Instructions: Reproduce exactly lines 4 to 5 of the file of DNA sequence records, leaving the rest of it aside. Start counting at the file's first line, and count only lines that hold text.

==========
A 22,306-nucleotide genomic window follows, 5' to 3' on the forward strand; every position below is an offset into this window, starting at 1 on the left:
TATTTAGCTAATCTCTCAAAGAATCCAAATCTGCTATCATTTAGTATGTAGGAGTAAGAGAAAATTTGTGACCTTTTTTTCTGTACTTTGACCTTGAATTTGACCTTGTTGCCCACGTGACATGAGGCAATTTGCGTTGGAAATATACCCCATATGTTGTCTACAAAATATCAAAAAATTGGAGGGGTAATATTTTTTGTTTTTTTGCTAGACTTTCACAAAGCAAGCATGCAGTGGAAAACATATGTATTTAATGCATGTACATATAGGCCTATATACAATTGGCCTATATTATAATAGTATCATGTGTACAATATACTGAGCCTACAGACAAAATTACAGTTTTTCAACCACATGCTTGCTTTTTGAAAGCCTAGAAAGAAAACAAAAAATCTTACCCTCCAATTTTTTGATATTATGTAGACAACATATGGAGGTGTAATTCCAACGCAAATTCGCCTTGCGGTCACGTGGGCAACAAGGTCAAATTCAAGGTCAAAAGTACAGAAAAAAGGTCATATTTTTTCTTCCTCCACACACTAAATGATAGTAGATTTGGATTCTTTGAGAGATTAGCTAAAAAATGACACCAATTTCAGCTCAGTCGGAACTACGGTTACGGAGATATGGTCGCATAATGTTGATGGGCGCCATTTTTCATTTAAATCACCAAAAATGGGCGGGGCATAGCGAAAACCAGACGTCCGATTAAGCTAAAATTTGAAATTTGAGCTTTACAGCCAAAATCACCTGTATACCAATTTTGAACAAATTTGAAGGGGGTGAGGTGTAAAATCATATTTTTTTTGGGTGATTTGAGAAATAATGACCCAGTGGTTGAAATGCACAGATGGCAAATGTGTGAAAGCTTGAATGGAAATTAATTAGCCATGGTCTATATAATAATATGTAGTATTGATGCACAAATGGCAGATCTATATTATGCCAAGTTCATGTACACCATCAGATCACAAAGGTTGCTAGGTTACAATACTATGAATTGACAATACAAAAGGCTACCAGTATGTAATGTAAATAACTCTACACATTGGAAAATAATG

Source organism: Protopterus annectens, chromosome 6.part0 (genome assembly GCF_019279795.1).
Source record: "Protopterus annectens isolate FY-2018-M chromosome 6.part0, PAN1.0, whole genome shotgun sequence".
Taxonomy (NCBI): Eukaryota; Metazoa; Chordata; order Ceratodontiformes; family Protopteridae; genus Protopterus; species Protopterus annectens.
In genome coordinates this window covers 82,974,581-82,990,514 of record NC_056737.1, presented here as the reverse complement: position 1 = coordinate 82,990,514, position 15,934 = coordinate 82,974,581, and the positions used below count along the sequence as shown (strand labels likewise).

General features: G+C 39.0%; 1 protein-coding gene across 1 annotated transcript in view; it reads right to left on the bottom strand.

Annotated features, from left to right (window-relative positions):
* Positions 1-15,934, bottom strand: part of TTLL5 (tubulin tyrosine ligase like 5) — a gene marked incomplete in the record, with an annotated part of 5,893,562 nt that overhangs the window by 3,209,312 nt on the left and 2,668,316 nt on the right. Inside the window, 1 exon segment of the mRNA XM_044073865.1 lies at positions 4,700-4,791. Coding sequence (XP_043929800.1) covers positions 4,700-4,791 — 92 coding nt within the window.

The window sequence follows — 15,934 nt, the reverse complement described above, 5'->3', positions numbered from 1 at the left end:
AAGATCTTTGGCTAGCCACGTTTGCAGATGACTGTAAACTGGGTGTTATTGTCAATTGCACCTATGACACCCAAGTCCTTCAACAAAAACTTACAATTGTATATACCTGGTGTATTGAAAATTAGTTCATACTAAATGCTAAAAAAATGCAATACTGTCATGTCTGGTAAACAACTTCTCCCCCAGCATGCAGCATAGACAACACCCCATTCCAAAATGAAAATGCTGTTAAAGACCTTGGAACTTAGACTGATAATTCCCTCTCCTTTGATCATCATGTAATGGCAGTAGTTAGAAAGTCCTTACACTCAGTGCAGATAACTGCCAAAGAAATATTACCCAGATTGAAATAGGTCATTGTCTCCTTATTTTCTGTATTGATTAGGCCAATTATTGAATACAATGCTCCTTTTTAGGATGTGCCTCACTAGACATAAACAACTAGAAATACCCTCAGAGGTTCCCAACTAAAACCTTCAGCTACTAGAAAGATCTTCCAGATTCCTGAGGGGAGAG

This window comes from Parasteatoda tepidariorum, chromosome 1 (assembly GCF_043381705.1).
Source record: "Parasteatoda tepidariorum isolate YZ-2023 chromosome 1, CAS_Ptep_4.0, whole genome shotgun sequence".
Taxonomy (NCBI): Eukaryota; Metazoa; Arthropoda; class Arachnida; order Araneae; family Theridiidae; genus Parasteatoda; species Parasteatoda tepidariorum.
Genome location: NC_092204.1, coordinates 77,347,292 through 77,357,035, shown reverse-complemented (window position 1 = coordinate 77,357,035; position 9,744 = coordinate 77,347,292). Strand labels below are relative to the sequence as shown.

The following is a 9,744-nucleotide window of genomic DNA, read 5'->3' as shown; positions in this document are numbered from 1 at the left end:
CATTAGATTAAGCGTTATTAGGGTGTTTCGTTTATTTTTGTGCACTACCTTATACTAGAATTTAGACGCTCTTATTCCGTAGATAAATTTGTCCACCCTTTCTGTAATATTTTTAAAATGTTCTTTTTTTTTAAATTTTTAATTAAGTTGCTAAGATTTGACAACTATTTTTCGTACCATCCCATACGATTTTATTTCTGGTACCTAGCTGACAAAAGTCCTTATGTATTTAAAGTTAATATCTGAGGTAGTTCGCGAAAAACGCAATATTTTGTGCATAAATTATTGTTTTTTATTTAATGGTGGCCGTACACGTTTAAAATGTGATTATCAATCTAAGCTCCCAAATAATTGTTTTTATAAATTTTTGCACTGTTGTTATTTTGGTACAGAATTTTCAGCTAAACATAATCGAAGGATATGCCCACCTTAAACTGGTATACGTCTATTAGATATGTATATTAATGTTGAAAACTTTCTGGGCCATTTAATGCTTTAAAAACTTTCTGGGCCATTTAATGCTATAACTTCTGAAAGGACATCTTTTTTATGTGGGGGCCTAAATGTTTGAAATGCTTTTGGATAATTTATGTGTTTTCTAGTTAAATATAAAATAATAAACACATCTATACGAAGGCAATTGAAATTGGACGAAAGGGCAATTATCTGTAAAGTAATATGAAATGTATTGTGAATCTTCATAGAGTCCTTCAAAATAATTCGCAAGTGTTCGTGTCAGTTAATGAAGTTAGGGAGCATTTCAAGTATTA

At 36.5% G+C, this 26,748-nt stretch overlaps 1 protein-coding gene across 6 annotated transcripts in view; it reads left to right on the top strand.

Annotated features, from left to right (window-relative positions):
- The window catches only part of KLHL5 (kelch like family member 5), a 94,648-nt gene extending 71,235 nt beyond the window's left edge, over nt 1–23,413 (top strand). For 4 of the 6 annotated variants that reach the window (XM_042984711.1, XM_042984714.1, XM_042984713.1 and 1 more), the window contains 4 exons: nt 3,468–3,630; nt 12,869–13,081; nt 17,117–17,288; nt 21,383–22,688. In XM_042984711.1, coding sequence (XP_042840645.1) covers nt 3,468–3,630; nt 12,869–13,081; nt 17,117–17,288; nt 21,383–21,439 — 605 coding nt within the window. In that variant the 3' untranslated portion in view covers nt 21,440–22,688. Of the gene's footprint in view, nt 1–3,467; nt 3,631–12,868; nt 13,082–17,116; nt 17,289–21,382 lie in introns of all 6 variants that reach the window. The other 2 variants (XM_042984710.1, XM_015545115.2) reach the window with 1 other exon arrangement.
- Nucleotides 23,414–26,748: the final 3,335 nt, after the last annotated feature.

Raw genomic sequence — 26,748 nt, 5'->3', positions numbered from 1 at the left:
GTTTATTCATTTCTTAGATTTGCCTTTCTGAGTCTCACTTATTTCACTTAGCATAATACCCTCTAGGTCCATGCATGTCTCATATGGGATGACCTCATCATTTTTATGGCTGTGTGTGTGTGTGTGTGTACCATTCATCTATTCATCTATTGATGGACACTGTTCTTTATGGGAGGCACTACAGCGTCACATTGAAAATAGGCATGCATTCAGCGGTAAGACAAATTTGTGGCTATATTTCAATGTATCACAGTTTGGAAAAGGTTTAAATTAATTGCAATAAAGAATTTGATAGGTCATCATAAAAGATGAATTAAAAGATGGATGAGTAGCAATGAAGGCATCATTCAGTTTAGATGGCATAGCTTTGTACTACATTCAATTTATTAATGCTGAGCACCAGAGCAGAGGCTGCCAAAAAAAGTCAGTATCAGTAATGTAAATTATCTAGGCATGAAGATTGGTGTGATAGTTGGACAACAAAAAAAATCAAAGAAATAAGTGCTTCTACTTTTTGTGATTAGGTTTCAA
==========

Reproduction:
Source record: "Protopterus annectens isolate FY-2018-M chromosome 6.part0, PAN1.0, whole genome shotgun sequence".
Taxonomy (NCBI): Eukaryota; Metazoa; Chordata; order Ceratodontiformes; family Protopteridae; genus Protopterus; species Protopterus annectens.